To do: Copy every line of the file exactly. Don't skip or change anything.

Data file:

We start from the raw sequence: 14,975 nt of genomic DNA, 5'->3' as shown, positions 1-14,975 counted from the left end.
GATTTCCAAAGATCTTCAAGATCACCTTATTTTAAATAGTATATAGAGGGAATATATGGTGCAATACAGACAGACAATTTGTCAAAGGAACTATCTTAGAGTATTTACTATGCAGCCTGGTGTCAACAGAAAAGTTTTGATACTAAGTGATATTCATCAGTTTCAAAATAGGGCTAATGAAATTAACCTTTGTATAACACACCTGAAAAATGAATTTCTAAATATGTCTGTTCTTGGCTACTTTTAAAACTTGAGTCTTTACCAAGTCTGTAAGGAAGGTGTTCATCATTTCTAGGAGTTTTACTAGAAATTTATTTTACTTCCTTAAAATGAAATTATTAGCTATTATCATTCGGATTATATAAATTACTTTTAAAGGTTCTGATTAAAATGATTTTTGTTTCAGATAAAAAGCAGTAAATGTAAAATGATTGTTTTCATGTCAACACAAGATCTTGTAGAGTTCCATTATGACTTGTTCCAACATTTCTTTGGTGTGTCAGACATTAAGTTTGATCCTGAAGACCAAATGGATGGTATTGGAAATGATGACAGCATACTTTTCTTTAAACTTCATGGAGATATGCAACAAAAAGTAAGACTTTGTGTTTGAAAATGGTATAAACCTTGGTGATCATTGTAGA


We start from the raw sequence: 14,975 nt of genomic DNA, 5'->3' as shown, positions 1-14,975 counted from the left end.
GATTTCCAAAGATCTTCAAGATCACCTTATTTTAAATAGTATATAGAGGGAATATATGGTGCAATACAGACAGACAATTTGTCAAAGGAACTATCTTAGAGTATTTACTATGCAGCCTGGTGTCAACAGAAAAGTTTTGATACTAAGTGATATTCATCAGTTTCAAAATAGGGCTAATGAAATTAACCTTTGTATAACACACCTGAAAAATGAATTTCTAAATATGTCTGTTCTTGGCTACTTTTAAAACTTGAGTCTTTACCAAGTCTGTAAGGAAGGTGTTCATCATTTCTAGGAGTTTTACTAGAAATTTATTTTACTTCCTTAAAATGAAATTATTAGCTATTATCATTCGGATTATATAAATTACTTTTAAAGGTTCTGATTAAAATGATTTTTGTTTCAGATAAAAAGCAGTAAATGTAAAATGATTGTTTTCATGTCAACACAAGATCTTGTAGAGTTCCATTATGACTTGTTCCAACATTTCTTTGGTGTGTCAGACATTAAGTTTGATCCTGAAGACCAAATGGATGGTATTGGAAATGATGACAGCATACTTTTCTTTAAACTTCATGGAGATATGCAACAAAAAGTAAGACTTTGTGTTTGAAAATGGTATAAACCTTGGTGATCATTGTAGA